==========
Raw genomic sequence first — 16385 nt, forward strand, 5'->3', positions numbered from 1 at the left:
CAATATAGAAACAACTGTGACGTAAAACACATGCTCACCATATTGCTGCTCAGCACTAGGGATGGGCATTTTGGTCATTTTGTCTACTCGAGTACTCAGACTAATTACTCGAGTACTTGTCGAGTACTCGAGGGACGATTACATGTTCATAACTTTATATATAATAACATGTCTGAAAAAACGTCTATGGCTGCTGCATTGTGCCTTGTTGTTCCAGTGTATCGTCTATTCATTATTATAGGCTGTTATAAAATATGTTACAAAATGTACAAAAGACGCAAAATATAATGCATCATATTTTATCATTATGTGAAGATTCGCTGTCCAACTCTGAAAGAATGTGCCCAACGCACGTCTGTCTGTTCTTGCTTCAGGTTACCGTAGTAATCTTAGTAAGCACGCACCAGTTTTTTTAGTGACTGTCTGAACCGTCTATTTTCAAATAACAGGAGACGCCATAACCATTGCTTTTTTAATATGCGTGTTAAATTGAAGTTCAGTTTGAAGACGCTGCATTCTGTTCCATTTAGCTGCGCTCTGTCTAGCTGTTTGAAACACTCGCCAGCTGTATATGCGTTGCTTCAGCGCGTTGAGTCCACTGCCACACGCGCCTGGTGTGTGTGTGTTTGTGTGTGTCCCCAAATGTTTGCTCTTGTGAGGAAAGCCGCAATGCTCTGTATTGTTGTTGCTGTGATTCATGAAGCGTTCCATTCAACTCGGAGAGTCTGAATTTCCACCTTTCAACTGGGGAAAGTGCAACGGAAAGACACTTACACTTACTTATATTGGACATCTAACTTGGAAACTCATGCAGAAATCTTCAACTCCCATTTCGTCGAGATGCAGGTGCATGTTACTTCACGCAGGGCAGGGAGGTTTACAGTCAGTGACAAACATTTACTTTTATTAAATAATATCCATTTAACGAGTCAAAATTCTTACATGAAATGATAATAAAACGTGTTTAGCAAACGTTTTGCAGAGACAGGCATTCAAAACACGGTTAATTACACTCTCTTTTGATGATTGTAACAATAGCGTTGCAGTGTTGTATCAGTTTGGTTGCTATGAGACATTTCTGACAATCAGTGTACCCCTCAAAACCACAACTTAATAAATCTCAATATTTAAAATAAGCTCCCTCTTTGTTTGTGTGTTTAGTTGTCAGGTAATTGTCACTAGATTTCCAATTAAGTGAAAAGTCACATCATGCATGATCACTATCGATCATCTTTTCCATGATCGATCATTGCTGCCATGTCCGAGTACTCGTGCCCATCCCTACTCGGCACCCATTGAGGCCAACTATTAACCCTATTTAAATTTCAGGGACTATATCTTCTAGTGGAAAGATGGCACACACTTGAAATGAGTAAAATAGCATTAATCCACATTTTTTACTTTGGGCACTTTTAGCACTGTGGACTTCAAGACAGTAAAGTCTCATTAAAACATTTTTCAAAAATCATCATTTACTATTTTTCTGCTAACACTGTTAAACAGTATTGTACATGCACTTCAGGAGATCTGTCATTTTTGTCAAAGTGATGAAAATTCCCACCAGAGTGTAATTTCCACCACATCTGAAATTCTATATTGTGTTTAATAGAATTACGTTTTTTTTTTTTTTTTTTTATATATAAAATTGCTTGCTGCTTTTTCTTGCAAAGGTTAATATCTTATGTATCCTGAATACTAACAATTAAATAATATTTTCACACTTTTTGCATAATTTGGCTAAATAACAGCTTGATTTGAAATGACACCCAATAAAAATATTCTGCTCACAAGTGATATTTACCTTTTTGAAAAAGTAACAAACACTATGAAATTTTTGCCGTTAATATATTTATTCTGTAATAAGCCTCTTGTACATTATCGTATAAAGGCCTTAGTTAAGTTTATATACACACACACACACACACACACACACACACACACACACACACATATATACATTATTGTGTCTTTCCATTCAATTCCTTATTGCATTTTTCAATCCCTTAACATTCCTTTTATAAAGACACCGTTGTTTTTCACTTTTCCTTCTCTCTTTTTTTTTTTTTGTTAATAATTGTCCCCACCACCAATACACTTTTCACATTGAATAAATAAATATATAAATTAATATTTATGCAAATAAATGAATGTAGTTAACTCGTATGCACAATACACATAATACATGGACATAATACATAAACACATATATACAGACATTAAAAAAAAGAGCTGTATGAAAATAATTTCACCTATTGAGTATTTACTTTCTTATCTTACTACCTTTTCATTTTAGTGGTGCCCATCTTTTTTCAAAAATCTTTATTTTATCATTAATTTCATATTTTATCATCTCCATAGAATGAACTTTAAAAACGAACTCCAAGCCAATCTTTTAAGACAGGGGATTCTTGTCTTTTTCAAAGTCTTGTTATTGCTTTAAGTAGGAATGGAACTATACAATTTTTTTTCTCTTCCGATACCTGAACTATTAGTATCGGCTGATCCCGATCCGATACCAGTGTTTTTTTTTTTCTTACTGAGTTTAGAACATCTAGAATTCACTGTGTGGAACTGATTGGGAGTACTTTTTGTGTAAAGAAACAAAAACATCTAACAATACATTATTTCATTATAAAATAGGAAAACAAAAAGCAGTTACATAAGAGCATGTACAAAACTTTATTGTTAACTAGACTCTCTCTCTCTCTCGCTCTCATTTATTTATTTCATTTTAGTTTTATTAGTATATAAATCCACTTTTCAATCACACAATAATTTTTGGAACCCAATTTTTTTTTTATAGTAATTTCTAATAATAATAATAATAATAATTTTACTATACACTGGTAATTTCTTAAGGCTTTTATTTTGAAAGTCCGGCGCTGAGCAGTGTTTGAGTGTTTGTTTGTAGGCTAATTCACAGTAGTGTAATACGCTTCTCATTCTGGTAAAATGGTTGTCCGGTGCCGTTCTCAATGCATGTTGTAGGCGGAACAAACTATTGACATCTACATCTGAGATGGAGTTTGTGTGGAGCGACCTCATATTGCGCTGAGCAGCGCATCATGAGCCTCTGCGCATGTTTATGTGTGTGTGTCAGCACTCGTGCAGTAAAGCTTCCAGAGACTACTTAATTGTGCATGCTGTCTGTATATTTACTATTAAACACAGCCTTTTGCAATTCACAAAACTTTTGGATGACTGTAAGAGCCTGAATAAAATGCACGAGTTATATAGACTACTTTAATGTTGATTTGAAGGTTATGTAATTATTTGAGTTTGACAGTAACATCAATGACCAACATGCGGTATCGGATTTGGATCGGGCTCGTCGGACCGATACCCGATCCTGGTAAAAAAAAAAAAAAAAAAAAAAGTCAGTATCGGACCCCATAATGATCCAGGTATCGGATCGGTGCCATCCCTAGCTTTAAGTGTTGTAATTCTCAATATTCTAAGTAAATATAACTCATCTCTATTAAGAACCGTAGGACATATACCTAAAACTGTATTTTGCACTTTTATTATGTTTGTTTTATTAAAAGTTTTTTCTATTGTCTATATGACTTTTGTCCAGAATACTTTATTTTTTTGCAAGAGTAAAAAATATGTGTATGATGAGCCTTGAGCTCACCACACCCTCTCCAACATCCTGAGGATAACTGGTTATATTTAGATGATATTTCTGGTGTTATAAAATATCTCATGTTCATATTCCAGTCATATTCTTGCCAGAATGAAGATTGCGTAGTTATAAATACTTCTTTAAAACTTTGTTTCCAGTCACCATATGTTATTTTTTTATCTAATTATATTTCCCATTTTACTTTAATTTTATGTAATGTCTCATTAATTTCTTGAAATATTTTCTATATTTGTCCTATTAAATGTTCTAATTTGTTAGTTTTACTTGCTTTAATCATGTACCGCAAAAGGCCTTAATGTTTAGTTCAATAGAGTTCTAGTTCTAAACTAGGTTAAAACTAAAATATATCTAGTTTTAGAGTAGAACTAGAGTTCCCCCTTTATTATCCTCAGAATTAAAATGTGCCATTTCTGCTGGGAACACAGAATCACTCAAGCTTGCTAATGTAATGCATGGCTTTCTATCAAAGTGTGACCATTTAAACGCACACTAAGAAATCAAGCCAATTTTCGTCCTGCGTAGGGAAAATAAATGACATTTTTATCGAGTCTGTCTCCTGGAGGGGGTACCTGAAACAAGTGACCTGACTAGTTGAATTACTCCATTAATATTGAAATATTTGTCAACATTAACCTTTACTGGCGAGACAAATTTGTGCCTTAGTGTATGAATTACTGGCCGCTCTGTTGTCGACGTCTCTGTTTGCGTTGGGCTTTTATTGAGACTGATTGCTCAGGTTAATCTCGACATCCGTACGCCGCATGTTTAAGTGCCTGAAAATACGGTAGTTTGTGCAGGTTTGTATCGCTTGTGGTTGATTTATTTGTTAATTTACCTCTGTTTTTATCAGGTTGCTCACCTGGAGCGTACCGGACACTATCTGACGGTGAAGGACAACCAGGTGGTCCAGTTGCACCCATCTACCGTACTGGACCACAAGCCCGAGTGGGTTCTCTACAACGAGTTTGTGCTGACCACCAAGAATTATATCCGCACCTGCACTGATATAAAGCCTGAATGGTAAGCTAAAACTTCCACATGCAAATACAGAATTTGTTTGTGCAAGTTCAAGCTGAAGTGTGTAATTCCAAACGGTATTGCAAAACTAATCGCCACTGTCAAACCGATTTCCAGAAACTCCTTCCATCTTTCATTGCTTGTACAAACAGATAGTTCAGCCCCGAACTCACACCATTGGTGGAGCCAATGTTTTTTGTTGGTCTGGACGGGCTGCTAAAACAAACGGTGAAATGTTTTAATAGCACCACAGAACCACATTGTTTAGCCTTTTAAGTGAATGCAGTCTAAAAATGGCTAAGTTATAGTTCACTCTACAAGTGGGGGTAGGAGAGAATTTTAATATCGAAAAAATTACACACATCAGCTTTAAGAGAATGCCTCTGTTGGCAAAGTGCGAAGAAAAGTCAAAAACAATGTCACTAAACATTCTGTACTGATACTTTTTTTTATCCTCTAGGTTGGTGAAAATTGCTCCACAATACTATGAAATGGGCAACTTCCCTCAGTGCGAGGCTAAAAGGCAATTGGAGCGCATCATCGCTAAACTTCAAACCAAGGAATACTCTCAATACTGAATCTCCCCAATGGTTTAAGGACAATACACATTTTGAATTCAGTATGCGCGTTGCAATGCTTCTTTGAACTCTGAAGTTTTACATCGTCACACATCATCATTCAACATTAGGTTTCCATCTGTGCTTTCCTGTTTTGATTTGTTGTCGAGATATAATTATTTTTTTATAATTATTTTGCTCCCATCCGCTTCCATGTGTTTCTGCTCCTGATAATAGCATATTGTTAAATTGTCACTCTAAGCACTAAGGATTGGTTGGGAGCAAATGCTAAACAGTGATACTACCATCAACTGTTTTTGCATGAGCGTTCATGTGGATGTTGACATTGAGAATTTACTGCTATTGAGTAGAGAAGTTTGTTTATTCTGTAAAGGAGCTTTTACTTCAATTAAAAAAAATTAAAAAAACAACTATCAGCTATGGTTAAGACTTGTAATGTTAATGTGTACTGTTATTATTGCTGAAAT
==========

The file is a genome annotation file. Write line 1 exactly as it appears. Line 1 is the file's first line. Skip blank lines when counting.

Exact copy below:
Raw genomic sequence first — 16385 nt, forward strand, 5'->3', positions numbered from 1 at the left: